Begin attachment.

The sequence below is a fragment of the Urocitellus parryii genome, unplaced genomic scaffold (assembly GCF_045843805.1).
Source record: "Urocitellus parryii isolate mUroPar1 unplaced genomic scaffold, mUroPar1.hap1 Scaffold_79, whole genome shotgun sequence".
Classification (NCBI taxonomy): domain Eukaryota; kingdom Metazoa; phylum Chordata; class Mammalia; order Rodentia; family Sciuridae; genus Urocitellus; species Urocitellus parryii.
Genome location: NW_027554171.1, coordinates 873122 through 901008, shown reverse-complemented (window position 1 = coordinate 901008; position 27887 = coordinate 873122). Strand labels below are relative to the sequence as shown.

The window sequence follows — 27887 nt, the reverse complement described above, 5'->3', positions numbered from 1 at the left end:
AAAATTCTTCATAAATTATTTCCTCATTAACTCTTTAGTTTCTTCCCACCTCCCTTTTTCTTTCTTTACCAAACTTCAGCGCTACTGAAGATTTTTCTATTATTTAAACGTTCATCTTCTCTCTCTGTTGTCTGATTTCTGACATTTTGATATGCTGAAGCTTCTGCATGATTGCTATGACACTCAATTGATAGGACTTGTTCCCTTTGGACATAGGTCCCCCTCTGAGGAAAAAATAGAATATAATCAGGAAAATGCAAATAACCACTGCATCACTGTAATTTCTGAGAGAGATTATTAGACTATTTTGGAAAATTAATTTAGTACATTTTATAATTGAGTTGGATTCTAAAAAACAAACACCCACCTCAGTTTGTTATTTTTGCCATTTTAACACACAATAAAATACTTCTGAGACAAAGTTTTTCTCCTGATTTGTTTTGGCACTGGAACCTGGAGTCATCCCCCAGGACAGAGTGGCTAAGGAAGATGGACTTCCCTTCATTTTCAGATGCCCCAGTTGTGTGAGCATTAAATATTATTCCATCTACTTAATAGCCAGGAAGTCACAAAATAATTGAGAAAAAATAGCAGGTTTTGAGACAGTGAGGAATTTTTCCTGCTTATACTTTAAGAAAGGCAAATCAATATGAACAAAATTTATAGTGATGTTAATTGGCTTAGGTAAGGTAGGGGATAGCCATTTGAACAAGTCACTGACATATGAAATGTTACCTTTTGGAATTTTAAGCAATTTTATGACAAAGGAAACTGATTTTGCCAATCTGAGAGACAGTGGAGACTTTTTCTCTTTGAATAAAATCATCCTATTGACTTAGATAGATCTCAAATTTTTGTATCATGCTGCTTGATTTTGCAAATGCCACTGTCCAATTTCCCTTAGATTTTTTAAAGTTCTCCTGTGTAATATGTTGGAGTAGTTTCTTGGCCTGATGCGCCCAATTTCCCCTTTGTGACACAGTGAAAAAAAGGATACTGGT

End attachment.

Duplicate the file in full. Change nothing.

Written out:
The sequence below is a fragment of the Urocitellus parryii genome, unplaced genomic scaffold (assembly GCF_045843805.1).
Source record: "Urocitellus parryii isolate mUroPar1 unplaced genomic scaffold, mUroPar1.hap1 Scaffold_79, whole genome shotgun sequence".
Classification (NCBI taxonomy): domain Eukaryota; kingdom Metazoa; phylum Chordata; class Mammalia; order Rodentia; family Sciuridae; genus Urocitellus; species Urocitellus parryii.
Genome location: NW_027554171.1, coordinates 873122 through 901008, shown reverse-complemented (window position 1 = coordinate 901008; position 27887 = coordinate 873122). Strand labels below are relative to the sequence as shown.

The window sequence follows — 27887 nt, the reverse complement described above, 5'->3', positions numbered from 1 at the left end:
AAAATTCTTCATAAATTATTTCCTCATTAACTCTTTAGTTTCTTCCCACCTCCCTTTTTCTTTCTTTACCAAACTTCAGCGCTACTGAAGATTTTTCTATTATTTAAACGTTCATCTTCTCTCTCTGTTGTCTGATTTCTGACATTTTGATATGCTGAAGCTTCTGCATGATTGCTATGACACTCAATTGATAGGACTTGTTCCCTTTGGACATAGGTCCCCCTCTGAGGAAAAAATAGAATATAATCAGGAAAATGCAAATAACCACTGCATCACTGTAATTTCTGAGAGAGATTATTAGACTATTTTGGAAAATTAATTTAGTACATTTTATAATTGAGTTGGATTCTAAAAAACAAACACCCACCTCAGTTTGTTATTTTTGCCATTTTAACACACAATAAAATACTTCTGAGACAAAGTTTTTCTCCTGATTTGTTTTGGCACTGGAACCTGGAGTCATCCCCCAGGACAGAGTGGCTAAGGAAGATGGACTTCCCTTCATTTTCAGATGCCCCAGTTGTGTGAGCATTAAATATTATTCCATCTACTTAATAGCCAGGAAGTCACAAAATAATTGAGAAAAAATAGCAGGTTTTGAGACAGTGAGGAATTTTTCCTGCTTATACTTTAAGAAAGGCAAATCAATATGAACAAAATTTATAGTGATGTTAATTGGCTTAGGTAAGGTAGGGGATAGCCATTTGAACAAGTCACTGACATATGAAATGTTACCTTTTGGAATTTTAAGCAATTTTATGACAAAGGAAACTGATTTTGCCAATCTGAGAGACAGTGGAGACTTTTTCTCTTTGAATAAAATCATCCTATTGACTTAGATAGATCTCAAATTTTTGTATCATGCTGCTTGATTTTGCAAATGCCACTGTCCAATTTCCCTTAGATTTTTTAAAGTTCTCCTGTGTAATATGTTGGAGTAGTTTCTTGGCCTGATGCGCCCAATTTCCCCTTTGTGACACAGTGAAAAAAAGGATACTGGT